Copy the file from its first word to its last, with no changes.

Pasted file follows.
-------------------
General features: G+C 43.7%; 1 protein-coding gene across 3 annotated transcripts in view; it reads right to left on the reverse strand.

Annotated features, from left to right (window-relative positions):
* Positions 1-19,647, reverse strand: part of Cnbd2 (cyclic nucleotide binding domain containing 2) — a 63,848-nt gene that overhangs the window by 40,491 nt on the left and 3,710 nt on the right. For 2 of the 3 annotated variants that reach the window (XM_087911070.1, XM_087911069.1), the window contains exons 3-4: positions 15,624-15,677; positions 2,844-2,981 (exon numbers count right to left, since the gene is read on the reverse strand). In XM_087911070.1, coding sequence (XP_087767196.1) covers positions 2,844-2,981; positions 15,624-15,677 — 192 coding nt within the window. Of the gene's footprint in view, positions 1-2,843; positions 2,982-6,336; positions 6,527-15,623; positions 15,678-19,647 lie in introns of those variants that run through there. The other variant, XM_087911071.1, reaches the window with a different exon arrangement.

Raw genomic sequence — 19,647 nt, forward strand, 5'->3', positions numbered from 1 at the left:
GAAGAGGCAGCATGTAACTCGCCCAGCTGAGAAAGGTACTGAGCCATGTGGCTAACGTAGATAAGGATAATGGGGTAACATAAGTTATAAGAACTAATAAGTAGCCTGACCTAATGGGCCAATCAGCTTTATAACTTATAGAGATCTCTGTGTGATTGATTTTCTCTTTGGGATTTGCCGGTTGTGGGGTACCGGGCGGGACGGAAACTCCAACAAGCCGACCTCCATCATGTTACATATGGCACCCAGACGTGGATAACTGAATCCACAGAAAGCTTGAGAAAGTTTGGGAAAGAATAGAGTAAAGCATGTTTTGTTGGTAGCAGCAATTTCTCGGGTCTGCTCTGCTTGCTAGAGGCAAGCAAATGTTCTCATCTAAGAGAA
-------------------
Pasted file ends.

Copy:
General features: G+C 43.7%; 1 protein-coding gene across 3 annotated transcripts in view; it reads right to left on the reverse strand.

Annotated features, from left to right (window-relative positions):
* Positions 1-19,647, reverse strand: part of Cnbd2 (cyclic nucleotide binding domain containing 2) — a 63,848-nt gene that overhangs the window by 40,491 nt on the left and 3,710 nt on the right. For 2 of the 3 annotated variants that reach the window (XM_087911070.1, XM_087911069.1), the window contains exons 3-4: positions 15,624-15,677; positions 2,844-2,981 (exon numbers count right to left, since the gene is read on the reverse strand). In XM_087911070.1, coding sequence (XP_087767196.1) covers positions 2,844-2,981; positions 15,624-15,677 — 192 coding nt within the window. Of the gene's footprint in view, positions 1-2,843; positions 2,982-6,336; positions 6,527-15,623; positions 15,678-19,647 lie in introns of those variants that run through there. The other variant, XM_087911071.1, reaches the window with a different exon arrangement.

Raw genomic sequence — 19,647 nt, forward strand, 5'->3', positions numbered from 1 at the left:
GAAGAGGCAGCATGTAACTCGCCCAGCTGAGAAAGGTACTGAGCCATGTGGCTAACGTAGATAAGGATAATGGGGTAACATAAGTTATAAGAACTAATAAGTAGCCTGACCTAATGGGCCAATCAGCTTTATAACTTATAGAGATCTCTGTGTGATTGATTTTCTCTTTGGGATTTGCCGGTTGTGGGGTACCGGGCGGGACGGAAACTCCAACAAGCCGACCTCCATCATGTTACATATGGCACCCAGACGTGGATAACTGAATCCACAGAAAGCTTGAGAAAGTTTGGGAAAGAATAGAGTAAAGCATGTTTTGTTGGTAGCAGCAATTTCTCGGGTCTGCTCTGCTTGCTAGAGGCAAGCAAATGTTCTCATCTAAGAGAA